dnd 5e – What happens to the target of a Reduce spell if they are in a small container when the spell disappears?

Expand / Reduce, lvl 2 PHB p.237

Reduce. The size of the lens is reduced by half in all dimensions, and its weight is reduced to one eighth of normal. This reduction decreases its size in a category, from Medium to Small, for example. Until the spell ends, the target also has disadvantages in the Force tests and in the Force save shots. The target's weapons are also reduced to fit their new size. While these weapons are reduced, the target's attacks with them inflict 1d4 less damage (this can not reduce the damage below 1).

So RAW there without orientation as to what happens, so it corresponds to the DM to adjudicate. As a guide, I would like to see spells that damage the target if they somehow interact negatively with an object when a spell is completed.

Meld into Stone, lvl 3 PHB p.259

The minor physical damage to the stone does not harm you, but its partial destruction or a change in its shape (as long as you no longer fit in it) expels you and inflicts a 6d6 damage.

Etherealness, lvl 7 PHB p.238

When the spell ends, it immediately returns to the plane from which it originated in the place it currently occupies. If you occupy the same place as a solid object or a creature when this happens, you will immediately deviate to the closest space you can occupy and will receive a force damage equal to twice as many feet as you move.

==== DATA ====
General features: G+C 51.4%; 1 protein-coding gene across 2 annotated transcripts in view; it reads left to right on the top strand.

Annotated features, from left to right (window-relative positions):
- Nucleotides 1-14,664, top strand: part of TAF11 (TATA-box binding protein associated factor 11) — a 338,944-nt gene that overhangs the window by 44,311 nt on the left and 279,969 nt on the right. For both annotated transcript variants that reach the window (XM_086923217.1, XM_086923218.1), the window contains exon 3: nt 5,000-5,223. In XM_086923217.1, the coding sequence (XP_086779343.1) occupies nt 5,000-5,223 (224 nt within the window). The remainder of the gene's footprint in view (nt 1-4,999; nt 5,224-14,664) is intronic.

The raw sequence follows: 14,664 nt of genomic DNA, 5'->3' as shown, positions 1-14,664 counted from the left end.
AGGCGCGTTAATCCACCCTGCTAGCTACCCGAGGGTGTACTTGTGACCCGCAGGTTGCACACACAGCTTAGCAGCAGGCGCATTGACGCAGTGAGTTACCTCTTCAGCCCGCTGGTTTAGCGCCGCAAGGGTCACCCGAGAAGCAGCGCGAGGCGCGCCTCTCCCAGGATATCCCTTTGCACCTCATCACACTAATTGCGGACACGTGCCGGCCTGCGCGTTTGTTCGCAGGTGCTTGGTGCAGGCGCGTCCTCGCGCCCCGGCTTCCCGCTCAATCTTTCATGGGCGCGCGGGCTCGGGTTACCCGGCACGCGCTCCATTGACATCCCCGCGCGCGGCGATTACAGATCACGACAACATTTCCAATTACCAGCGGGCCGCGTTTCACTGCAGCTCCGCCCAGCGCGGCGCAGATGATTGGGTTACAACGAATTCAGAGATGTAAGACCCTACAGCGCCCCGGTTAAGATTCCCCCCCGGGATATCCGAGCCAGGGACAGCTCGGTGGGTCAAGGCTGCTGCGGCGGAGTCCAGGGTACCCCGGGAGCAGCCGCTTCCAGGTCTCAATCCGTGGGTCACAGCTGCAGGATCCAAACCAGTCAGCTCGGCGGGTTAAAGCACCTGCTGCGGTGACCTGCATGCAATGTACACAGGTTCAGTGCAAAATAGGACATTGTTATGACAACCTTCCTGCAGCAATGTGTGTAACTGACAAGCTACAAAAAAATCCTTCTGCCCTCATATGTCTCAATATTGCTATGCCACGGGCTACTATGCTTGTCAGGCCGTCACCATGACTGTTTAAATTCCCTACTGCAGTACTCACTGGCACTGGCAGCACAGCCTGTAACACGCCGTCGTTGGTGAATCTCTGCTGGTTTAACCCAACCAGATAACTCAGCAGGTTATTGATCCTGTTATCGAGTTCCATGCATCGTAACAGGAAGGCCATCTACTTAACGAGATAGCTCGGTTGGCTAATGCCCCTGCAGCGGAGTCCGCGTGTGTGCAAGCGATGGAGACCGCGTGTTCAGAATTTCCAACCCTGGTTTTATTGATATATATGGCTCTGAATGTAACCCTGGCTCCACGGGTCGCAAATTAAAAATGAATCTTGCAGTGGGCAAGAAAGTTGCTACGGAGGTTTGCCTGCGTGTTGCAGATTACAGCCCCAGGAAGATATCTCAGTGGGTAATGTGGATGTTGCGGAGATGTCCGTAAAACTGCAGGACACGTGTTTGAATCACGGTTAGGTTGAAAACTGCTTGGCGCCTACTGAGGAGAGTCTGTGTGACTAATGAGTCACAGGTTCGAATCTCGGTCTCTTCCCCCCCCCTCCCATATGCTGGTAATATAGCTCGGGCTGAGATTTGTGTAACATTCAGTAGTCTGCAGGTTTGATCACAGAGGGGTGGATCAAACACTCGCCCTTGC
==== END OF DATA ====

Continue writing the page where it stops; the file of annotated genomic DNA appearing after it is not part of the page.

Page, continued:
Dimension Door, lvl 4, PHB p.233

If you arrive at a place already occupied by an object or a creature, you and any creature that traveled with you will receive 4d6 of force damage, and the spell will not teleport you.

Therefore, being forcibly ejected from a block of stone at level 3 deals damage of 6d6, being displaced 10 due to an object on the path after the plane change at level 7 makes 20 damage by force (approximately the average of 6d6), and the backward rebound from a teleportation effect with an object in the way a level 4 makes 4d6.

It may not be so obvious, but this gives an approximate scale. As DM, it would impose the following: if the reduced person were placed in a small hole in a block of stone and the hole in the form of a closed stone, encased in the stone properly, it seems appropriate that the maximum damage to the spell be a 6d6 onslaught as they came out of the stone. I would impose the same for a piece of metal. A bottle can be cut 1d6 when the bottle is broken, 2d6 for a wooden box or a thick glass bottle or a metal jar. An iron cage or a metal chest could be 3d6. A stone sarcophagus could 4d6 me. An iron coffin could be 5d6.

A better way to do this is probably doing 2d6 damage per blow to the creature when it explodes out of the container. This is simple and related to the spell level.

All very subjective and nothing RAW, but for me these suggestions seem in scale with other spell effects. If you think this suggestion does too little harm, I always try to remember that science and / or common sense do not have a real place here as it is. magical that "explains" what happens, and it's also just a second-level spell, so the magic is relatively weak. After all, if you could kill level 10 fighters in this way, it would be THE Spell, along with a metal casket on wheels.